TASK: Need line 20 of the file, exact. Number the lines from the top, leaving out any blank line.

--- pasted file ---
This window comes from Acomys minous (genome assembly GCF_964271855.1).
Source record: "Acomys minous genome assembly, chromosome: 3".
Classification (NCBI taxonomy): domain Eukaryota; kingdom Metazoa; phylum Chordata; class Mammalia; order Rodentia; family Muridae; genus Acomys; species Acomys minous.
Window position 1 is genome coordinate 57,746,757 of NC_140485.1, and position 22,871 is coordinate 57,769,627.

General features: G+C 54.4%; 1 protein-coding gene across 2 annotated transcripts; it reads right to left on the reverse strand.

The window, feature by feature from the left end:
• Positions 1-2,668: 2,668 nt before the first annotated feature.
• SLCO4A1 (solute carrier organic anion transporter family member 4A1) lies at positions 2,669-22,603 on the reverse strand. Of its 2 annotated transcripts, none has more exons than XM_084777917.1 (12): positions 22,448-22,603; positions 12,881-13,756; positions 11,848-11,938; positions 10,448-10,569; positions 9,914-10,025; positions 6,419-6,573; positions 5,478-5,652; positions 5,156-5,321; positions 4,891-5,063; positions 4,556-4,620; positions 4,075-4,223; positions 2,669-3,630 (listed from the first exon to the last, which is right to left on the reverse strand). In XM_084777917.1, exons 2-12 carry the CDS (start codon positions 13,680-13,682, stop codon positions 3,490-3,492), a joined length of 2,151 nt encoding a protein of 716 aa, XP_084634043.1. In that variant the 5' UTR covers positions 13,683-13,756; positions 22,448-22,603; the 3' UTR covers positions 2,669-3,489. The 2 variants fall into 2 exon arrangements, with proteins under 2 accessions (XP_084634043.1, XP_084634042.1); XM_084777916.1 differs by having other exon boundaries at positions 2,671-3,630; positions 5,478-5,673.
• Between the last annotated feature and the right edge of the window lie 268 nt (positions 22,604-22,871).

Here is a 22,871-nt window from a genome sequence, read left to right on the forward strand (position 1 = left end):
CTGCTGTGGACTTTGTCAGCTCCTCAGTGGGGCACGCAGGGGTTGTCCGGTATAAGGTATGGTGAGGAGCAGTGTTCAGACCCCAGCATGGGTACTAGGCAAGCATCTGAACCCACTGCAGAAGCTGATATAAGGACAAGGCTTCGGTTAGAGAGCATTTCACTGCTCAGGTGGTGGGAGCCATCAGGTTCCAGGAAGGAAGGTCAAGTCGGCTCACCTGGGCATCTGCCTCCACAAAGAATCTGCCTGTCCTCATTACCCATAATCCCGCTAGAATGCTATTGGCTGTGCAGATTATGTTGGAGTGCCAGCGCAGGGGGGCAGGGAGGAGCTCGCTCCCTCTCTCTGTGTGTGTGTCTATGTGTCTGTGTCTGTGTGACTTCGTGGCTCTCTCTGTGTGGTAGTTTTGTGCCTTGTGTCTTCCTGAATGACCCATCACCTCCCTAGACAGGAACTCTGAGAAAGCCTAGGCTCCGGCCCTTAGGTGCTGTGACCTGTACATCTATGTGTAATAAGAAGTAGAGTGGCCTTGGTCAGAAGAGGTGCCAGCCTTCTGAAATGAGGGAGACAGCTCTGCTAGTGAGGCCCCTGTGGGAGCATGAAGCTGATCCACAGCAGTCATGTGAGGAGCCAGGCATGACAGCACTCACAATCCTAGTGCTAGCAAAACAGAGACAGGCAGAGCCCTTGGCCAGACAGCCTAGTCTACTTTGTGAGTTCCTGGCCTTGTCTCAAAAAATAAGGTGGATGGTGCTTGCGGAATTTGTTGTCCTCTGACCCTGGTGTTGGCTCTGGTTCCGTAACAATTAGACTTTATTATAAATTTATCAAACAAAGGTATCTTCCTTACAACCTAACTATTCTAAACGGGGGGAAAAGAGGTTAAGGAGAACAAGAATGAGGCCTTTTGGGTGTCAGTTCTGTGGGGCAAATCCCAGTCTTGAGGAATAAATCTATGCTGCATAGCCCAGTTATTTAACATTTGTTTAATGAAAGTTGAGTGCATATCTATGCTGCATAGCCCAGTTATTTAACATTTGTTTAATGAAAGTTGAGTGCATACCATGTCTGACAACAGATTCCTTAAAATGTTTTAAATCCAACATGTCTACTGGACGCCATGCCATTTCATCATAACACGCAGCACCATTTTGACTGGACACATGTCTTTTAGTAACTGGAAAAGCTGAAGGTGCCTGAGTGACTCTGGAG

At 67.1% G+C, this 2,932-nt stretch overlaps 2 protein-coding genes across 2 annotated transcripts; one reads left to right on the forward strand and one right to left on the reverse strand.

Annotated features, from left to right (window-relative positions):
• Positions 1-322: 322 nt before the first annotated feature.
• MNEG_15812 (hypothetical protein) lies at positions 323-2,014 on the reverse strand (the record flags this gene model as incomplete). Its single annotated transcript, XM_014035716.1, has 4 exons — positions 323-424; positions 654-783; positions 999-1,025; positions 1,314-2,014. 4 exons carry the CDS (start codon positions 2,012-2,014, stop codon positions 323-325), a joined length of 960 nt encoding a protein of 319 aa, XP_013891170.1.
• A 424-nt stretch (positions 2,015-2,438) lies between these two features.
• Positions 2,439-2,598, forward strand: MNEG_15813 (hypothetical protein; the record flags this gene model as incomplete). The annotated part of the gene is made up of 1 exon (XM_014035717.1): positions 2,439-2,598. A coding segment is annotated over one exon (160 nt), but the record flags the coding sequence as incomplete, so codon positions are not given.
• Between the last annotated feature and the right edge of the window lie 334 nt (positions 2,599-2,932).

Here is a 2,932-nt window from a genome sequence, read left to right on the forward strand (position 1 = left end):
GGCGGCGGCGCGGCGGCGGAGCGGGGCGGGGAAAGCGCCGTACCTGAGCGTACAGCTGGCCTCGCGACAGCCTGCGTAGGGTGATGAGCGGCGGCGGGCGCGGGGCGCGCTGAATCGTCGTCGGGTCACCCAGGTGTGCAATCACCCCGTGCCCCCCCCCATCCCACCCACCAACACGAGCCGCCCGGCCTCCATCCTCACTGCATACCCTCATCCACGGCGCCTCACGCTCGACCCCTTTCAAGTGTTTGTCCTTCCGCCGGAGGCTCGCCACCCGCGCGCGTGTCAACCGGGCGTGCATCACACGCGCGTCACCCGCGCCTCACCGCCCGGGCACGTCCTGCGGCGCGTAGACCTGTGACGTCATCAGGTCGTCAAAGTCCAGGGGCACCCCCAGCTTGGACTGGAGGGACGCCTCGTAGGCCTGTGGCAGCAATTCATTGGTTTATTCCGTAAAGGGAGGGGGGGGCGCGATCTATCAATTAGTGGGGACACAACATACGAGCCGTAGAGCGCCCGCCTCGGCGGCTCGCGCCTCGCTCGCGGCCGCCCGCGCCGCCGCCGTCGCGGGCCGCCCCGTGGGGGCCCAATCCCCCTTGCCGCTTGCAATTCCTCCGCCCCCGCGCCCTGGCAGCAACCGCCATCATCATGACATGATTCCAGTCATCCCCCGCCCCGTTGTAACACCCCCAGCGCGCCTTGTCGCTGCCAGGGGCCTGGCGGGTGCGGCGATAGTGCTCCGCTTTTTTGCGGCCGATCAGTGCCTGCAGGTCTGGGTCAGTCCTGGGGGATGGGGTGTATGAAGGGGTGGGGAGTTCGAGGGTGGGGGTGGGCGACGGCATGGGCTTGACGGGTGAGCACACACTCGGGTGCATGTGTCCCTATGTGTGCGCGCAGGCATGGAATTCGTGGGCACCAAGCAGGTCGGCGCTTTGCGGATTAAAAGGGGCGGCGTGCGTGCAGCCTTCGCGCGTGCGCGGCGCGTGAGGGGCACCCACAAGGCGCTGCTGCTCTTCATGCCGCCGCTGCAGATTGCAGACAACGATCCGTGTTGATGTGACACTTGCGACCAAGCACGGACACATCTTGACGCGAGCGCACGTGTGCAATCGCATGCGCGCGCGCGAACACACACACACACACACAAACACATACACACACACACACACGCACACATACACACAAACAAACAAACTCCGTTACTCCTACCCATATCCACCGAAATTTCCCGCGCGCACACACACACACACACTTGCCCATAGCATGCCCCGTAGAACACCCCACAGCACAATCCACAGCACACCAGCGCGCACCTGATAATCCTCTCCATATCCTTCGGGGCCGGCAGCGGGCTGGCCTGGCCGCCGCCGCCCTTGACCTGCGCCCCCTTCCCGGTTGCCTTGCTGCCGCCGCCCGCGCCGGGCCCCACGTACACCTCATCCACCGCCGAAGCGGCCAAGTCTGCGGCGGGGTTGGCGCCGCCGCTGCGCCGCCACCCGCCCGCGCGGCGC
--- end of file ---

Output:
GGCGGCGGCGCGGCGGCGGAGCGGGGCGGGGAAAGCGCCGTACCTGAGCGTACAGCTGGCCTCGCGACAGCCTGCGTAGGGTGATGAGCGGCGGCGGGCGCGGGGCGCGCTGAATCGTCGTCGGGTCACCCAGGTGTGCAATCACCCCGTGCCCCCCCCCATCCCACCCACCAACACGAGCCGCCCGGCCTCCATCCTCACTGCATACCCTCATCCACGGCGCCTCACGCTCGACCCCTTTCAAGTGTTTGTCCTTCCGCCGGAGGCTCGCCACCCGCGCGCGTGTCAACCGGGCGTGCATCACACGCGCGTCACCCGCGCCTCACCGCCCGGGCACGTCCTGCGGCGCGTAGACCTGTGACGTCATCAGGTCGTCAAAGTCCAGGGGCACCCCCAGCTTGGACTGGAGGGACGCCTCGTAGGCCTGTGGCAGCAATTCATTGGTTTATTCCGTAAAGGGAGGGGGGGGCGCGATCTATCAATTAGTGGGGACACAACATACGAGCCGTAGAGCGCCCGCCTCGGCGGCTCGCGCCTCGCTCGCGGCCGCCCGCGCCGCCGCCGTCGCGGGCCGCCCCGTGGGGGCCCAATCCCCCTTGCCGCTTGCAATTCCTCCGCCCCCGCGCCCTGGCAGCAACCGCCATCATCATGACATGATTCCAGTCATCCCCCGCCCCGTTGTAACACCCCCAGCGCGCCTTGTCGCTGCCAGGGGCCTGGCGGGTGCGGCGATAGTGCTCCGCTTTTTTGCGGCCGATCAGTGCCTGCAGGTCTGGGTCAGTCCTGGGGGATGGGGTGTATGAAGGGGTGGGGAGTTCGAGGGTGGGGGTGGGCGACGGCATGGGCTTGACGGGTGAGCACACACTCGGGTGCATGTGTCCCTATGTGTGCGCGCAGGCATGGAATTCGTGGGCACCAAGCAGGTCGGCGCTTTGCGGATTAAAAGGGGCGGCGTGCGTGCAGCCTTCGCGCGTGCGCGGCGCGTGAGGGGCACCCACAAGGCGCTGCTGCTCTTCATGCCGCCGCTGCAGATTGCAGACAACGATCCGTGTTGATGTGACACTTGCGACCAAGCACGGACACATCTTGACGCGAGCGCACGTGTGCAATCGCATGCGCGCGCGCGAACACACACACACACACACAAACACATACACACACACACACACGCACACATACACACAAACAAACAAACTCCGTTACTCCTACCCATATCCACCGAAATTTCCCGCGCGCACACACACACACACACTTGCCCATAGCATGCCCCGTAGAACACCCCACAGCACAATCCACAGCACACCAGCGCGCACCTGATAATCCTCTCCATATCCTTCGGGGCCGGCAGCGGGCTGGCCTGGCCGCCGCCGCCCTTGACCTGCGCCCCCTTCCCGGTTGCCTTGCTGCCGCCGCCCGCGCCGGGCCCCACGTACACCTCATCCACCGCCGAAGCGGCCAAGTCTGCGGCGGGGTTGGCGCCGCCGCTGCGCCGCCACCCGCCCGCGCGGCGC